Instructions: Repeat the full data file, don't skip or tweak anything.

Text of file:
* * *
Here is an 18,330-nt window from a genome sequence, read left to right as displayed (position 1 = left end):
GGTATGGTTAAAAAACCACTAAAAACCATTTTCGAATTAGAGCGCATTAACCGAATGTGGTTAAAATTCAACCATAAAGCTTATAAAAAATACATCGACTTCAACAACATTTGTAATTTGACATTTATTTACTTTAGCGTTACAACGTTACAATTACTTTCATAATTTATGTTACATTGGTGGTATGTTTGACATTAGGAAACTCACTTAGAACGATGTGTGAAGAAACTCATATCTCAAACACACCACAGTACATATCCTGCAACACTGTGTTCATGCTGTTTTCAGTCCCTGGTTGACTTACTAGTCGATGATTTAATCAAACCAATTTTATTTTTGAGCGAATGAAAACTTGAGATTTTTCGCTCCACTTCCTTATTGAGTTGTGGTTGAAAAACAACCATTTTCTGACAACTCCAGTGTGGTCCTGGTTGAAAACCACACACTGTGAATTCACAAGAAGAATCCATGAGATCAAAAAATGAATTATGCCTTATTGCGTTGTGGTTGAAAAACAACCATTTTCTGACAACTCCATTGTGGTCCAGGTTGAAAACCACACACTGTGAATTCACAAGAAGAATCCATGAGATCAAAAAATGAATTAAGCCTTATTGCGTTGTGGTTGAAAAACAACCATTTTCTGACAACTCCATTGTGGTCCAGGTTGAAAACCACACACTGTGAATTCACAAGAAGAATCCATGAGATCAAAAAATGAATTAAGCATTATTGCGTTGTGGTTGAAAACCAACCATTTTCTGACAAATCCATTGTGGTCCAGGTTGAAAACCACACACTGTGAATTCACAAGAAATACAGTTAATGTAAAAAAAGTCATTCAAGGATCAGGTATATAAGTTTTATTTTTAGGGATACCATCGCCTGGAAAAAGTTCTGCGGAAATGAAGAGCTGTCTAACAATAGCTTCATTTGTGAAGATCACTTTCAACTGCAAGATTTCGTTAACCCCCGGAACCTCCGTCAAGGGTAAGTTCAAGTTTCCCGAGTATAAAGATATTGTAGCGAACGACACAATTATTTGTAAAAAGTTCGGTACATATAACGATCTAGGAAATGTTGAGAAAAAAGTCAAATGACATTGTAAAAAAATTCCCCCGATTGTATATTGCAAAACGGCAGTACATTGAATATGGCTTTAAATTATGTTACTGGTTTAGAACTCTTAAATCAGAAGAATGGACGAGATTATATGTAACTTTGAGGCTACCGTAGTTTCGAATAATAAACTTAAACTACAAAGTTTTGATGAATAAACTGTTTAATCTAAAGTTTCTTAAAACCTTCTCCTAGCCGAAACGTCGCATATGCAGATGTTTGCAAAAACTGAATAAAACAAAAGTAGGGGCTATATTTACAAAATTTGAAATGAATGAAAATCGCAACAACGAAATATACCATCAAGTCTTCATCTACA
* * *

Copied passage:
Here is an 18,330-nt window from a genome sequence, read left to right as displayed (position 1 = left end):
GGTATGGTTAAAAAACCACTAAAAACCATTTTCGAATTAGAGCGCATTAACCGAATGTGGTTAAAATTCAACCATAAAGCTTATAAAAAATACATCGACTTCAACAACATTTGTAATTTGACATTTATTTACTTTAGCGTTACAACGTTACAATTACTTTCATAATTTATGTTACATTGGTGGTATGTTTGACATTAGGAAACTCACTTAGAACGATGTGTGAAGAAACTCATATCTCAAACACACCACAGTACATATCCTGCAACACTGTGTTCATGCTGTTTTCAGTCCCTGGTTGACTTACTAGTCGATGATTTAATCAAACCAATTTTATTTTTGAGCGAATGAAAACTTGAGATTTTTCGCTCCACTTCCTTATTGAGTTGTGGTTGAAAAACAACCATTTTCTGACAACTCCAGTGTGGTCCTGGTTGAAAACCACACACTGTGAATTCACAAGAAGAATCCATGAGATCAAAAAATGAATTATGCCTTATTGCGTTGTGGTTGAAAAACAACCATTTTCTGACAACTCCATTGTGGTCCAGGTTGAAAACCACACACTGTGAATTCACAAGAAGAATCCATGAGATCAAAAAATGAATTAAGCCTTATTGCGTTGTGGTTGAAAAACAACCATTTTCTGACAACTCCATTGTGGTCCAGGTTGAAAACCACACACTGTGAATTCACAAGAAGAATCCATGAGATCAAAAAATGAATTAAGCATTATTGCGTTGTGGTTGAAAACCAACCATTTTCTGACAAATCCATTGTGGTCCAGGTTGAAAACCACACACTGTGAATTCACAAGAAATACAGTTAATGTAAAAAAAGTCATTCAAGGATCAGGTATATAAGTTTTATTTTTAGGGATACCATCGCCTGGAAAAAGTTCTGCGGAAATGAAGAGCTGTCTAACAATAGCTTCATTTGTGAAGATCACTTTCAACTGCAAGATTTCGTTAACCCCCGGAACCTCCGTCAAGGGTAAGTTCAAGTTTCCCGAGTATAAAGATATTGTAGCGAACGACACAATTATTTGTAAAAAGTTCGGTACATATAACGATCTAGGAAATGTTGAGAAAAAAGTCAAATGACATTGTAAAAAAATTCCCCCGATTGTATATTGCAAAACGGCAGTACATTGAATATGGCTTTAAATTATGTTACTGGTTTAGAACTCTTAAATCAGAAGAATGGACGAGATTATATGTAACTTTGAGGCTACCGTAGTTTCGAATAATAAACTTAAACTACAAAGTTTTGATGAATAAACTGTTTAATCTAAAGTTTCTTAAAACCTTCTCCTAGCCGAAACGTCGCATATGCAGATGTTTGCAAAAACTGAATAAAACAAAAGTAGGGGCTATATTTACAAAATTTGAAATGAATGAAAATCGCAACAACGAAATATACCATCAAGTCTTCATCTACA